Shades of Meaning: Five Commonly Confused Word-Pairs

The need to say exactly what you mean in written and spoken communication seems obvious, but when it comes to some of the English language's most similar word-pairs ("big" and "large," and "sure" and "certain," for example), the subtleties are difficult even for grammarians to untangle.
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man covering his mouth
man covering his mouth

Vladimir Nabokov once said, "A writer should have the precision of a poet and the imagination of a scientist."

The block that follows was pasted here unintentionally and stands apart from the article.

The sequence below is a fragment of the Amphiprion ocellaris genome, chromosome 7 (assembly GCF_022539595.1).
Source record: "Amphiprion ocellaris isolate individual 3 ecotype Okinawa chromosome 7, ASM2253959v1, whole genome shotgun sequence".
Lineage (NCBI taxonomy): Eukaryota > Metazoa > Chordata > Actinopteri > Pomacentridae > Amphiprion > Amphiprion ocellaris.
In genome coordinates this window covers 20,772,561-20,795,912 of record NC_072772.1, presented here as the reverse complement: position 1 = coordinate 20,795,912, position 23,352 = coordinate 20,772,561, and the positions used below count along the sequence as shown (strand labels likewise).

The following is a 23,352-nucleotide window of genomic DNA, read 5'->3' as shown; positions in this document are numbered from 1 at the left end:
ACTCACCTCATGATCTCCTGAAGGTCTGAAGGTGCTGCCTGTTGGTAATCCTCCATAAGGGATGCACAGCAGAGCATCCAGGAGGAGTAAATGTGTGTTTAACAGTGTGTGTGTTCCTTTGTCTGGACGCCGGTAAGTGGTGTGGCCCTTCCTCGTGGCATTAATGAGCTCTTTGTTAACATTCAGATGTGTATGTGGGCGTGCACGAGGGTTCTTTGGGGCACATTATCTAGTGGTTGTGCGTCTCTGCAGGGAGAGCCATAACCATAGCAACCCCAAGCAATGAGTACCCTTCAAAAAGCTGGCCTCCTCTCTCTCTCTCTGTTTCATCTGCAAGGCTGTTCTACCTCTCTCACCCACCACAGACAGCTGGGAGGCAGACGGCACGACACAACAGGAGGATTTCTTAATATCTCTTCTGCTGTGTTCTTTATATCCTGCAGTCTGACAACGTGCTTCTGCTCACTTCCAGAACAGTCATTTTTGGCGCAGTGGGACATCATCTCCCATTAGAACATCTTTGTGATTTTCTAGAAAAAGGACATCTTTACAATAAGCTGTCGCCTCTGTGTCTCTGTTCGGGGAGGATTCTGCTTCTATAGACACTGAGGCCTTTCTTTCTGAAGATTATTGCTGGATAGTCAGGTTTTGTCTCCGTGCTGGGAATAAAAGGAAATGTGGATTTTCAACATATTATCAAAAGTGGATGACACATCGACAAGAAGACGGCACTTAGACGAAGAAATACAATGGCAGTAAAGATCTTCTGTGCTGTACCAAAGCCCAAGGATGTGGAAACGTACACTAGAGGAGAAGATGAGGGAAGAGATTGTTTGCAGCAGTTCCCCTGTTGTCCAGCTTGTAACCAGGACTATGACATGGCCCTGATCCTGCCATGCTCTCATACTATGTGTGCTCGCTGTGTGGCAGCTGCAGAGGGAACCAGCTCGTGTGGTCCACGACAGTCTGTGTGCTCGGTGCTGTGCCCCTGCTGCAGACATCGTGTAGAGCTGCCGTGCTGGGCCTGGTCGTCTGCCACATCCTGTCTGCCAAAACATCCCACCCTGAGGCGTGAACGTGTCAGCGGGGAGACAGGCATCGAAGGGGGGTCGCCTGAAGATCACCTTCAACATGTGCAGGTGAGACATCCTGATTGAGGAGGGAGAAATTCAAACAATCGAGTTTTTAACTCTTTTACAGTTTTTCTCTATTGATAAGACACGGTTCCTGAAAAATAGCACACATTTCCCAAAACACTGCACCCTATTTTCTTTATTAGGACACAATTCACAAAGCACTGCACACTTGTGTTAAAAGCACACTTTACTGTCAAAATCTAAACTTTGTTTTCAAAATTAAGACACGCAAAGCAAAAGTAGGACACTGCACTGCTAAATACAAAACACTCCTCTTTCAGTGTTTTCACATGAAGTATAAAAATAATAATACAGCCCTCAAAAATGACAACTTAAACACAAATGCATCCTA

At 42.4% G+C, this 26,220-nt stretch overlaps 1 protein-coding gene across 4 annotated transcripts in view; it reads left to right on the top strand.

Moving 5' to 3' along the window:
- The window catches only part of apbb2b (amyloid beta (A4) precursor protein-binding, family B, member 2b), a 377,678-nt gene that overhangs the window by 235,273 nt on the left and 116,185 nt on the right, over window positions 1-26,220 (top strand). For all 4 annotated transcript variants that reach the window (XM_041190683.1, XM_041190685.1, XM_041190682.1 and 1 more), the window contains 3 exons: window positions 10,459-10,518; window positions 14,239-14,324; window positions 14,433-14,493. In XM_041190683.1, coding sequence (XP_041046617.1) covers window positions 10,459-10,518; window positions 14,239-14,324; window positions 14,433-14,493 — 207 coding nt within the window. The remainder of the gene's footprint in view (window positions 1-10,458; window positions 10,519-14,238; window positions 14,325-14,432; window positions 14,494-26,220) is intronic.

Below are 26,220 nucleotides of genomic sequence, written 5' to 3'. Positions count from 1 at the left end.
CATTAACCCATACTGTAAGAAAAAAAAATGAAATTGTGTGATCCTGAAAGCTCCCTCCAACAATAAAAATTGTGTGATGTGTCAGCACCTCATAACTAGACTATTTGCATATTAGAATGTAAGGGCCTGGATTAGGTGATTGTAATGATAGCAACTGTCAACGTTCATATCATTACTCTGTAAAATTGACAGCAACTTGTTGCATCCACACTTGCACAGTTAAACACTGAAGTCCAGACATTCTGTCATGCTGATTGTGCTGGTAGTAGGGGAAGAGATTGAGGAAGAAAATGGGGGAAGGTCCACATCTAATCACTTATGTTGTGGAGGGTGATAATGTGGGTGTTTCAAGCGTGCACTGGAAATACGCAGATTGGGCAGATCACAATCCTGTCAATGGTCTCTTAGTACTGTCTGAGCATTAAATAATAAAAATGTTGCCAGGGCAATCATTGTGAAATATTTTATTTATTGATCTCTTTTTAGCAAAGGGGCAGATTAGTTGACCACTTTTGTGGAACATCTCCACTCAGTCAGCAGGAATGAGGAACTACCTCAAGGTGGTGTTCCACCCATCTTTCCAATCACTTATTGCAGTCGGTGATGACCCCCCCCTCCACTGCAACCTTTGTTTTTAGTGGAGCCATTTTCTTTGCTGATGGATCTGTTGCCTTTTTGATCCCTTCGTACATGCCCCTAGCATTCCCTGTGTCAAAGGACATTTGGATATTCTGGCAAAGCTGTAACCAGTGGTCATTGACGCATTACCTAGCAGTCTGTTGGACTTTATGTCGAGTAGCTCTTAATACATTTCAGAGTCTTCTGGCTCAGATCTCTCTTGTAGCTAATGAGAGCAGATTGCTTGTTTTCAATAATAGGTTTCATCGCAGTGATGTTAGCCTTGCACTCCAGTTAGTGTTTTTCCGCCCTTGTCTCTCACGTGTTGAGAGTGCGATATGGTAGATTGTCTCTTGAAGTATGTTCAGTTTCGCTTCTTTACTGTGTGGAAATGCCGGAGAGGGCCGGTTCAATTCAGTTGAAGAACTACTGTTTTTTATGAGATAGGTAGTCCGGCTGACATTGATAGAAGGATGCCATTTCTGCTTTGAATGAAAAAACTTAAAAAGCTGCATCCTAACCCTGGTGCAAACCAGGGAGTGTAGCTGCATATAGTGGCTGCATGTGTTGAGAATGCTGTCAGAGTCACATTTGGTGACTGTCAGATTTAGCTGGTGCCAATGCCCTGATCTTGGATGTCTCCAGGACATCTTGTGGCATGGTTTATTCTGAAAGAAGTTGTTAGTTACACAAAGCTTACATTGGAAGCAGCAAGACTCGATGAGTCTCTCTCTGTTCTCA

The need to say exactly what you mean in written and spoken communication seems obvious, but when it comes to some of the English language's most similar word-pairs ("big" and "large," and "sure" and "certain," for example), the subtleties are difficult even for grammarians to untangle.

Most of the world's prominent grammarians have reached consensus for the appropriate uses of many often-confused word pairs. I explore the details of many of these grammatical errors in The Big Ten of Grammar and am sharing the grammarian's official verdict on the usage of five commonly confused word-pairs.

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